Prince William SOUNDKEEPER®

Clean Water   Healthy Fisheries   Strong Communities

What's News

  • 10 Apr 2015 7:03 PM | Kate McLaughlin (Administrator)

    Deadline for comments on the proposal by the Environmental Protection Agency (EPA) to amend the requirements in the National Oil and Hazardous Substances Pollution Contingency Plan (NCP) that govern the USE of DISPERSANTS, OTHER CHEMICAL AND BIOLOGICAL AGENTS, and OTHER SPILL MITIGATING SUBSTANCES when responding to oil discharges into waters of the U.S. is 

    April 22

    This is the first time in 21 years that these regulations have been revised and updated.  Read full document here: 

    Feel free to add the following points to your own in a public comment. Public comment may be made through the federal register link above. 

    1.  Chemicals used to "clean up" the spill are causing more harm (of unknown types) than the spill itself.  A determination should be made for types of chemicals to be used in appropriate ecosystems and seasons. Testing should be carried out before any chemicals are used in an actual incident.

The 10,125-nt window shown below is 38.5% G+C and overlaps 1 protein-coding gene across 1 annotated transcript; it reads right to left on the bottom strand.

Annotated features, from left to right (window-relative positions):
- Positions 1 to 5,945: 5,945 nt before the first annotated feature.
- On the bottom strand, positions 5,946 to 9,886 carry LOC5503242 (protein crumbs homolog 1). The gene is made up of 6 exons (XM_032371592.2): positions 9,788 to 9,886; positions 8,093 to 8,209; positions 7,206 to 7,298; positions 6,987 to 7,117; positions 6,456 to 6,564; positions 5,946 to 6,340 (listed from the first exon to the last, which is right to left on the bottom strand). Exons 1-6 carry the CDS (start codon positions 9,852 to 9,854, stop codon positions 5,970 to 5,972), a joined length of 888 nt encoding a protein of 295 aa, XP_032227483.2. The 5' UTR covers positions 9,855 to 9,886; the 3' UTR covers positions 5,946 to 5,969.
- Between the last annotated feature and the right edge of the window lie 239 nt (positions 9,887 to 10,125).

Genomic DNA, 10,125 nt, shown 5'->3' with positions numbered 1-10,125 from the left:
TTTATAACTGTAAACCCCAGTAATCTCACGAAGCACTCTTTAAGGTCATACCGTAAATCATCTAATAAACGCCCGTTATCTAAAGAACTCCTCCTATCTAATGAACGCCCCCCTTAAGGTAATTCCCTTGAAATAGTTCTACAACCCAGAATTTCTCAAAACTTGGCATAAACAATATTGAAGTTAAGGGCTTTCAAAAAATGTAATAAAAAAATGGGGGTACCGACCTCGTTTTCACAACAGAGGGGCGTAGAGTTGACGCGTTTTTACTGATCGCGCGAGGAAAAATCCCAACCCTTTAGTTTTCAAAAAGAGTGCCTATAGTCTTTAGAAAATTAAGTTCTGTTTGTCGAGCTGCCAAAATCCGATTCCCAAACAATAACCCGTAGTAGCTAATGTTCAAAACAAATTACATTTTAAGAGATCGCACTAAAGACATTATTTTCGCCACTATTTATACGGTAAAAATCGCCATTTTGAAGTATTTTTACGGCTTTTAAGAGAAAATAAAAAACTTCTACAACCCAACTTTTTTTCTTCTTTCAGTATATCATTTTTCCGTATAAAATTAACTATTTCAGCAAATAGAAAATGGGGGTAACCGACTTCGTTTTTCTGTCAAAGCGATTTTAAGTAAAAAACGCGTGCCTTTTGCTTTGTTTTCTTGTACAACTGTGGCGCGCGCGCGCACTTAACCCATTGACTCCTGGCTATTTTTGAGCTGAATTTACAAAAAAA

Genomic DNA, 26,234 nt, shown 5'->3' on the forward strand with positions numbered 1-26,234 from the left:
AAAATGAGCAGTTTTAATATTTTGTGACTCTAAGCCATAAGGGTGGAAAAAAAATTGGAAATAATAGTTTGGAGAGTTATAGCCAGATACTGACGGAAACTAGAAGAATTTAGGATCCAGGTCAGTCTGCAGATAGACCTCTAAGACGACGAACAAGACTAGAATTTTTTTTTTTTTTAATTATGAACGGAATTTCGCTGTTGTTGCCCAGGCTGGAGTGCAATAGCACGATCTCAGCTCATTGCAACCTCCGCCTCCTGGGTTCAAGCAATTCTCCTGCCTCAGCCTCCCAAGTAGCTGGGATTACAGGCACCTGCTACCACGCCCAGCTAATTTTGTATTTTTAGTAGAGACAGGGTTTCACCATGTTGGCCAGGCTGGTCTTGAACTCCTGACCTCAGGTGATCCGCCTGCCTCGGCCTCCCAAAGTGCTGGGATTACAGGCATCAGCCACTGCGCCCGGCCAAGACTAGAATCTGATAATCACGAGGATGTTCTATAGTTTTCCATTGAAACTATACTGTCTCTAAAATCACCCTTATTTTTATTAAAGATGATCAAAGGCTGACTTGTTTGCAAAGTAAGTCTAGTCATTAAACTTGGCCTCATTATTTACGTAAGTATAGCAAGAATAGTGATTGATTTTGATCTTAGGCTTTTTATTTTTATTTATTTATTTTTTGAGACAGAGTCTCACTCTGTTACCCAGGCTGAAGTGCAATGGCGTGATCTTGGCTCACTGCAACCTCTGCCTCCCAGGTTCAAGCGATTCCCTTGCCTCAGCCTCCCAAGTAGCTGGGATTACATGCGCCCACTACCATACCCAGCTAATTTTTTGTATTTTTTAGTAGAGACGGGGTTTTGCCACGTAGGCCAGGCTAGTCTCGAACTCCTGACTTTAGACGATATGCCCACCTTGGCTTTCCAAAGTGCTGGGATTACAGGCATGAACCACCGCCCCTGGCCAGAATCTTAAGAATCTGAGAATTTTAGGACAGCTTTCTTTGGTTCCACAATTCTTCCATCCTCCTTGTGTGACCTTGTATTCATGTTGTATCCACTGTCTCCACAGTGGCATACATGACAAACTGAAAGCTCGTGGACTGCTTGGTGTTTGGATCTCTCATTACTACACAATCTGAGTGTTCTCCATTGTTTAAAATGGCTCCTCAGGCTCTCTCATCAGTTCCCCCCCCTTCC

2.  Planning BEFORE a spill:  Currently there are three levels of oils spill response planning: national, regional, area. Each of these are comprised of EPA, U.S. Coast Guard (USCG), National Oceanic and Atmospheric Administration (NOAA), as well as level appropriate agencies.  Human health agencies should also be included in response planning such as: Occupational Safety Health Administration (OSHA) and Department of Health and Human Services (DHHS) at all planning levels to ensure the public and workers are safe during responses. 

    3. Public notification systems, training, and processes need to be implemented when staging and storing chemicals and dispersants in communities.

    4. Clarification of the agency in charge during an incident.  The responsible party for the spill should never be allowed to control mitigation and cleanup.  The EPA or the US Coast Guard is recommended as the appropriate command entity.  The local on scene commander (OSC) should never have unlimited authority to direct any chemicals or dispersants unless previously established in a pre-authorization plan. However, the OSC should have the authority to alter response actions if any harm to the ecosystem, workers, or public is identified. 

    5. Public Reporting must be conducted in a timely and frequent manner, preferably daily, on the status of the spill response. 

  • 23 Mar 2015 1:08 PM | Kate McLaughlin (Administrator)

    Mark you calendars for September 15, 2015 - that's the date the Government has kicked the can (again) down the line until they decide whether Alaska should push ExxonMobil to give Alaska the $192 million that is owed to us in the 1991 Re-Opener Clause.